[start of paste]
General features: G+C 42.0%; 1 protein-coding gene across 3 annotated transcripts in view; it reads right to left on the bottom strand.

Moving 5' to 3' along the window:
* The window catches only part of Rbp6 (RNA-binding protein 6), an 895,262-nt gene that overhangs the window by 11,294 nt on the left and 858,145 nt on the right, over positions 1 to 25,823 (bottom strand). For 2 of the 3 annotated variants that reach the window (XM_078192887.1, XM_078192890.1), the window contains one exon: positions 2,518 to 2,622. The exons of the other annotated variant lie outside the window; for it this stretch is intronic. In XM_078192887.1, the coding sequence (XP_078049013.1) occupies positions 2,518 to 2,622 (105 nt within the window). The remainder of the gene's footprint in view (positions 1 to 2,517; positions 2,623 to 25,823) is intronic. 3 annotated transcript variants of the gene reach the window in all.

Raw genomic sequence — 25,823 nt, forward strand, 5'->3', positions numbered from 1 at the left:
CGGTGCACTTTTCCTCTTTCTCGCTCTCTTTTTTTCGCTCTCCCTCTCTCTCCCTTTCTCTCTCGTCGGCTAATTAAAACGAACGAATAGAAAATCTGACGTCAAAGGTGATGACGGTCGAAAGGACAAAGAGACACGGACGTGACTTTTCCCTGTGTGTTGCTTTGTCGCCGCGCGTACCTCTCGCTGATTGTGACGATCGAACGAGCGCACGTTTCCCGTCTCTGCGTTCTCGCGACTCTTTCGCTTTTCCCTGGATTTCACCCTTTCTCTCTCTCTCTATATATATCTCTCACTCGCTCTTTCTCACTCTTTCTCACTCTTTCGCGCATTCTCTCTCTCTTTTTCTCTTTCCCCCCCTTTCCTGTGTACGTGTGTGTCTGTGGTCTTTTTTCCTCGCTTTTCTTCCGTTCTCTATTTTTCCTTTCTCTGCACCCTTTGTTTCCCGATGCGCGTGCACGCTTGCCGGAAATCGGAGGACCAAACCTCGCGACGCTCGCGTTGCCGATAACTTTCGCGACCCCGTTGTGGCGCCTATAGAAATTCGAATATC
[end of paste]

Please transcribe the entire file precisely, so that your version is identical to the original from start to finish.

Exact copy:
General features: G+C 42.0%; 1 protein-coding gene across 3 annotated transcripts in view; it reads right to left on the bottom strand.

Moving 5' to 3' along the window:
* The window catches only part of Rbp6 (RNA-binding protein 6), an 895,262-nt gene that overhangs the window by 11,294 nt on the left and 858,145 nt on the right, over positions 1 to 25,823 (bottom strand). For 2 of the 3 annotated variants that reach the window (XM_078192887.1, XM_078192890.1), the window contains one exon: positions 2,518 to 2,622. The exons of the other annotated variant lie outside the window; for it this stretch is intronic. In XM_078192887.1, the coding sequence (XP_078049013.1) occupies positions 2,518 to 2,622 (105 nt within the window). The remainder of the gene's footprint in view (positions 1 to 2,517; positions 2,623 to 25,823) is intronic. 3 annotated transcript variants of the gene reach the window in all.

Raw genomic sequence — 25,823 nt, forward strand, 5'->3', positions numbered from 1 at the left:
CGGTGCACTTTTCCTCTTTCTCGCTCTCTTTTTTTCGCTCTCCCTCTCTCTCCCTTTCTCTCTCGTCGGCTAATTAAAACGAACGAATAGAAAATCTGACGTCAAAGGTGATGACGGTCGAAAGGACAAAGAGACACGGACGTGACTTTTCCCTGTGTGTTGCTTTGTCGCCGCGCGTACCTCTCGCTGATTGTGACGATCGAACGAGCGCACGTTTCCCGTCTCTGCGTTCTCGCGACTCTTTCGCTTTTCCCTGGATTTCACCCTTTCTCTCTCTCTCTATATATATCTCTCACTCGCTCTTTCTCACTCTTTCTCACTCTTTCGCGCATTCTCTCTCTCTTTTTCTCTTTCCCCCCCTTTCCTGTGTACGTGTGTGTCTGTGGTCTTTTTTCCTCGCTTTTCTTCCGTTCTCTATTTTTCCTTTCTCTGCACCCTTTGTTTCCCGATGCGCGTGCACGCTTGCCGGAAATCGGAGGACCAAACCTCGCGACGCTCGCGTTGCCGATAACTTTCGCGACCCCGTTGTGGCGCCTATAGAAATTCGAATATC